Charles Compo is an Internationally recognized composer, multi-instrumentalist, and fine artist with a multifaceted career in the arts spanning four decades.
Born in New York City, Compo is the product of musical minds. His parents were both professional musicians and performers. In the early eighties, he formed a band with some friends and moved into an abandoned warehouse in Williamsburg, Brooklyn. He has since collaborated, performed, recorded, and toured with notable jazz artists including Oliver Lake, William Hooker, Sonny Sharrock, and Vernon Reid. He has also collaborated with choreographers and performance artists like Twyla Tharp and Robbie McCauley and has written over a hundred published musical compositions.
Hand in hand with his music career, Compo has had an equally rich history with visual art. Immersed in the up-and-coming art scene of the East Village as a young man, Compo became intrigued by painting and utilized his Williamsburg loft space to experiment with making large works.
He began collecting art by local artists at The Rivington School, including early works from Kevin Wendell (FA-Q), Shalom Neuman and Miss Understood. He found work as an artist’s assistant to Andy Warhol, Charles Ross, and Harry Smith. Compo recognized that his background informed a unique sensibility, and was useful in applications where art and music coalesce. He has since created musical works for visual applications and vice versa. His original musical compositions, “Seven Flute Solos”, were created for some of Harry Smith’s films and are now published by Smithsonian Folkways.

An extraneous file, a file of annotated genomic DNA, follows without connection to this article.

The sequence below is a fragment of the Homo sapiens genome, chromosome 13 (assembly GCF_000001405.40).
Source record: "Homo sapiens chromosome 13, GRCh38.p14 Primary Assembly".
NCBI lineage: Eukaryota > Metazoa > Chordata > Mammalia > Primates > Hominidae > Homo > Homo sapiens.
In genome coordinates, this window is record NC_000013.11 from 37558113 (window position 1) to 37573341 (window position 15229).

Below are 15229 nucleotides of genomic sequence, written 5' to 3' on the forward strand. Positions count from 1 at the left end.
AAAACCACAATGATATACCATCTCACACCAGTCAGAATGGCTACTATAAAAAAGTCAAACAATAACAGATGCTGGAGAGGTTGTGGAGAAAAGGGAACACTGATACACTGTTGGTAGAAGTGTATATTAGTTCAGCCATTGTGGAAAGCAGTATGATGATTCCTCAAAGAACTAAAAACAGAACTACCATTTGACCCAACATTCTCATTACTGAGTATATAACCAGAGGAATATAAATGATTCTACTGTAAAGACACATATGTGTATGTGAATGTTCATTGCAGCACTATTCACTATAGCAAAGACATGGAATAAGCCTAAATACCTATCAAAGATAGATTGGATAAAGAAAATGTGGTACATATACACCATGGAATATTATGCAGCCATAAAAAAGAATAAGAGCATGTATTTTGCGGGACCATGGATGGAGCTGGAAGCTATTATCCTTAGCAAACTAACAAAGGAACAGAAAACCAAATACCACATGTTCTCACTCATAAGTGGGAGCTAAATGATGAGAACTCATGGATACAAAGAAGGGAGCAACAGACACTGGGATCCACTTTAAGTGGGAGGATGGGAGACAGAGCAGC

Today, Compo paints daily in his studio at The Music Building in Midtown Manhattan, tending to an intimate following of fellow artists, collectors, and art lovers. He has accrued a list of notable exhibitions including a feature in the 2021 London Biennale, award-winning works shown at Schweinfurth Center for the Arts and Oxford Arts Alliance, as well as a debut solo show at Pictor Gallery in the Landmark Arts Building in New York City. Most recently his painting “Down At The Rally” has received a special prize at the WAH center in Williamsburg awarded by MOMA curator Paulina Pabocha, which was acquired by the Yuko Nii Foundation’s permanent collection.
“I find myself deliberately arranging items with or without so-called symbolic significance in a way that may or may not be affecting emotions and intellect. If I sit and stare at a painting that I am working on in my studio long enough or from enough different angles, forms begin to emerge.
I play with the brush and the paint on the canvas. With each stroke, thoughts emerge and find their place in the collective hallucination known as reality. I’m engaged in the ritual of exploring the boundaries of my imagination and passing the hours dedicated to an activity that has no practical use in the world other than the elevation of life.”
© 2021 Compo Arts